Barry S. Gower and Michael C. Stokes (edd.), Socratic Questions: The Philosophy of Socrates and its Significance. London/New York: Routledge, 1992. Pp. 228. $69.95. ISBN 0-415-06931-9.
Reviewed by Elinor J.M. West, Long Island University.
The editors might have described what they have compiled from lectures, delivered at the University of Durham in the autumn of 1989, as a book of loosely related essays on Socrates. It has instead been described as a book on Plato's Socrates. The philosophical themes are well known issues from the early dialogues, but the doctrines are not those of the historical Socrates. What is usually implicit then and surely invites contrast is how this Socrates differs from the historical Socrates of Gregory Vlastos and his students.
Why, for example, should Michael Stokes begin the first chapter, entitled "Socrates' Mission" with the words of a hero from a nineteenth century British novel who cries out from within a fiction for facts? How auspicious is Stokes' curious anachronism ? If one will go from argument to argument with Dickens in mind, it may be Stokes who turns out to be the dickens in this chapter. Or to make plain from the start his provocative intent: How can scholars any longer claim to know what they do not (the fact that Plato's Apology is the speech of the historical Socrates) if the Socrates in Plato's Apology participates in a fiction? But it is not the whole text of Socrates' defense which Stokes would debunk but especially the oracle Plato invents to justify Socrates' mission.
Firstly, was Socrates wise before the oracle of Apollo told Chaerephon that no man is wiser than Socrates? Doubting that, Socrates set out to refute the oracle. Then how can Apollo be said to initiate a "mission"? Secondly, if an oracle cannot lie why would Socrates set out to refute an irrefutable oracle, an intention Stokes suspects not on analytical grounds but because of grammatical incongruity. Thirdly, why would any one accept an oracle as sound evidence for Socrates' so-called wisdom when what Apollo said could only be justified in court through the hearsay testimony of a dead man's brother? Besides, how objective can Chaerephon's judgement be, if he was, as Socrates testifies, of impetuous character? Indeed, why would Socrates who heard about Apollo's oracle only from Chaerephon, trust what an impetuous friend said? Perhaps Plato hopes we will not ask such questions, or perhaps he underscores Chaerephon's character so that his Socrates can plausibly excuse what is clearly an absurd question to have put before Apollo in the first place.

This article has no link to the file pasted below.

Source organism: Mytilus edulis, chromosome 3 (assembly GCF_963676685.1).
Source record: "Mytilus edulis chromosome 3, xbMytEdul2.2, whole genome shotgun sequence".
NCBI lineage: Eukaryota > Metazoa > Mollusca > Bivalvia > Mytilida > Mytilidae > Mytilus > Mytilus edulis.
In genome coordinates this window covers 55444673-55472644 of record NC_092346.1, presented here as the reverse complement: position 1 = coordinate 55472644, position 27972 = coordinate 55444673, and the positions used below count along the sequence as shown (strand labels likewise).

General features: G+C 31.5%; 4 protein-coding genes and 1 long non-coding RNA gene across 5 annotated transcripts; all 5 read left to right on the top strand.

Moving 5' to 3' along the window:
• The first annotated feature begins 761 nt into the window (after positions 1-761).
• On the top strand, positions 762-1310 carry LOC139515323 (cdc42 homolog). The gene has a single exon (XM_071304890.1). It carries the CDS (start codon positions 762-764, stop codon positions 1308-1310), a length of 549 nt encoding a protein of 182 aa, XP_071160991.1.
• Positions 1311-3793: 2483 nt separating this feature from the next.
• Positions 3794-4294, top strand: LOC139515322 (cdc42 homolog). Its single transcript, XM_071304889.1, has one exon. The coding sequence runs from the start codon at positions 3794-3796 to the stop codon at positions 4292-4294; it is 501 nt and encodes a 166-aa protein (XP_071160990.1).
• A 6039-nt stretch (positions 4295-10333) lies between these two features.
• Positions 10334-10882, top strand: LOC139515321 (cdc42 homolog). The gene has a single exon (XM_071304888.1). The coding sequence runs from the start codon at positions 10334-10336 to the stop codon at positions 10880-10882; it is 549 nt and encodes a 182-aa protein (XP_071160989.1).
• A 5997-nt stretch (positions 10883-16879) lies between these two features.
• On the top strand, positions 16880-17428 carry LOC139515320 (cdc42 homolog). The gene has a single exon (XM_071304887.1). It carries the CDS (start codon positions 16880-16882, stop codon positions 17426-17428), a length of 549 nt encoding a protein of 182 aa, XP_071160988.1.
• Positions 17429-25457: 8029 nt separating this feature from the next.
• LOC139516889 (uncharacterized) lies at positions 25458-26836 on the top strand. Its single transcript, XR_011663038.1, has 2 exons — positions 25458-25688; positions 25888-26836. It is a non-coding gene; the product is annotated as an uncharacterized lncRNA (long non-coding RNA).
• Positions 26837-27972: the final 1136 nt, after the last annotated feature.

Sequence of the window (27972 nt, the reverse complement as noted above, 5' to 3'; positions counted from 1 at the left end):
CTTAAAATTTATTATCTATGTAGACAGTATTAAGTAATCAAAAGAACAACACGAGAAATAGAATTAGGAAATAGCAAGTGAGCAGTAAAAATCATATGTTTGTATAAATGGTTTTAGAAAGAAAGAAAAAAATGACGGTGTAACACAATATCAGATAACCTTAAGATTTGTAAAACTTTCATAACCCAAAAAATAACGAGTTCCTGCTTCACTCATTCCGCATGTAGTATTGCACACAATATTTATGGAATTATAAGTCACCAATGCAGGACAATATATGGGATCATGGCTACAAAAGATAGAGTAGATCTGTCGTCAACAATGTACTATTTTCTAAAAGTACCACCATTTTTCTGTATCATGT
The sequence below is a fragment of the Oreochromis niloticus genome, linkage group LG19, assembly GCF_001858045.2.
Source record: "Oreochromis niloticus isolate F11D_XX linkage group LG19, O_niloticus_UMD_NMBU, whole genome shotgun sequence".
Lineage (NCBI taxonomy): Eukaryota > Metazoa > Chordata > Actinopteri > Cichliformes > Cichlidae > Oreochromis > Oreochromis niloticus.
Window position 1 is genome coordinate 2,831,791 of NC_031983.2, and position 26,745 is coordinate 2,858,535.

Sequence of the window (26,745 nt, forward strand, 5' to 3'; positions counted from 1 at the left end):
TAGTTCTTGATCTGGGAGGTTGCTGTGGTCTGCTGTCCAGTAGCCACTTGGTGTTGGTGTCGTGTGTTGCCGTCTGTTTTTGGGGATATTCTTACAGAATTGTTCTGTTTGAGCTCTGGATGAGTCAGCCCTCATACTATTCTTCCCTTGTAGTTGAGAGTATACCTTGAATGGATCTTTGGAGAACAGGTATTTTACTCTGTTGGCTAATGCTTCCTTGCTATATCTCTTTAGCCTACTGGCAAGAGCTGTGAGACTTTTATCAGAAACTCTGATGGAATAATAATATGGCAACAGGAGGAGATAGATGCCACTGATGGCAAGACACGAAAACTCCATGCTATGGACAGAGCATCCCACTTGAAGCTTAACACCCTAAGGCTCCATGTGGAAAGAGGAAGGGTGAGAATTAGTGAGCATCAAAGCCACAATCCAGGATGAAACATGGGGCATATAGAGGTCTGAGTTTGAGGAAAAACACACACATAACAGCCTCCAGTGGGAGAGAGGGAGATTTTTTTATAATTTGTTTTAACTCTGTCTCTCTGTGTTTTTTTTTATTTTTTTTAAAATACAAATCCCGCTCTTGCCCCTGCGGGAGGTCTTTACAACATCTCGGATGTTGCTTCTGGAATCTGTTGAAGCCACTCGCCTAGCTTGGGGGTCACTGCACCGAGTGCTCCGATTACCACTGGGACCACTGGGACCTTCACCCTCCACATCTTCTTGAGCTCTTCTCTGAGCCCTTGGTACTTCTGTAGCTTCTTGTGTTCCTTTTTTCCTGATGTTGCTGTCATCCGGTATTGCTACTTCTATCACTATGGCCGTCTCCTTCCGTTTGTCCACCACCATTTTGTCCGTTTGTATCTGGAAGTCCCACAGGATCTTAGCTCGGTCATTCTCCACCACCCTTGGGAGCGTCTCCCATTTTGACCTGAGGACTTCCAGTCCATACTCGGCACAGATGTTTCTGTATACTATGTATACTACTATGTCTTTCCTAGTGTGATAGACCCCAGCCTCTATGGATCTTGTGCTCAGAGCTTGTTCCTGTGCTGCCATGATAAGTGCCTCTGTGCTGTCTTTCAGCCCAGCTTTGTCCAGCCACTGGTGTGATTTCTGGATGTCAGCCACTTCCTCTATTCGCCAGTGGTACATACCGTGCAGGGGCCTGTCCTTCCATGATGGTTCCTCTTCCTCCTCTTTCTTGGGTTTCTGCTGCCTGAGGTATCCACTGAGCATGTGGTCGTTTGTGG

How Stokes then manages to preserve the ethical integrity of Socrates' mission so that Socrates can truthfully participate in Plato's fiction is remarkable. In the first place, he questions Vlastos' characterization of Socrates' epistemological paradox: It is not that Socrates is singular in knowing that he knows nothing but that Socrates, unlike other men, does not get his values wrong.1 Secondly, pointing out how the distinction of value from fact belongs to our century and why Socrates would dispute our belief that moral knowledge is subjective, Stokes then ascribes the strangeness of Socrates' ethical paradox to our acceptance of this contrast. Surprisingly enough he then agrees with Vlastos. It is Socrates' practice of refutation which bestows benefits on his respondents. It is only that Stokes rejects the dubious legend on which others depend before locating Socrates' life-long sense of having a mission in his ethical refutations. Indeed, Stokes believes that here is what can still prove of immeasurable benefit to those of us who study Plato's Socrates in this godless century.
Ian Kidd begins a second chapter entitled "Socratic Questions," under the influence of the positive role Stokes has carved out for the beliefs of Socrates' respondents in his recent book, Plato's Socratic Conversations. Through substituting the oral notion of conversation for the literate concept of dialogue, Stokes may highlight numerous details, lost to us heretofore but he unfortunately takes the sting out of Socrates' questions. Are we to think of what Socrates asks as only formulated to elicit the views of his respondent? Are Socrates' questions never loaded? Are they colorless or haphazard?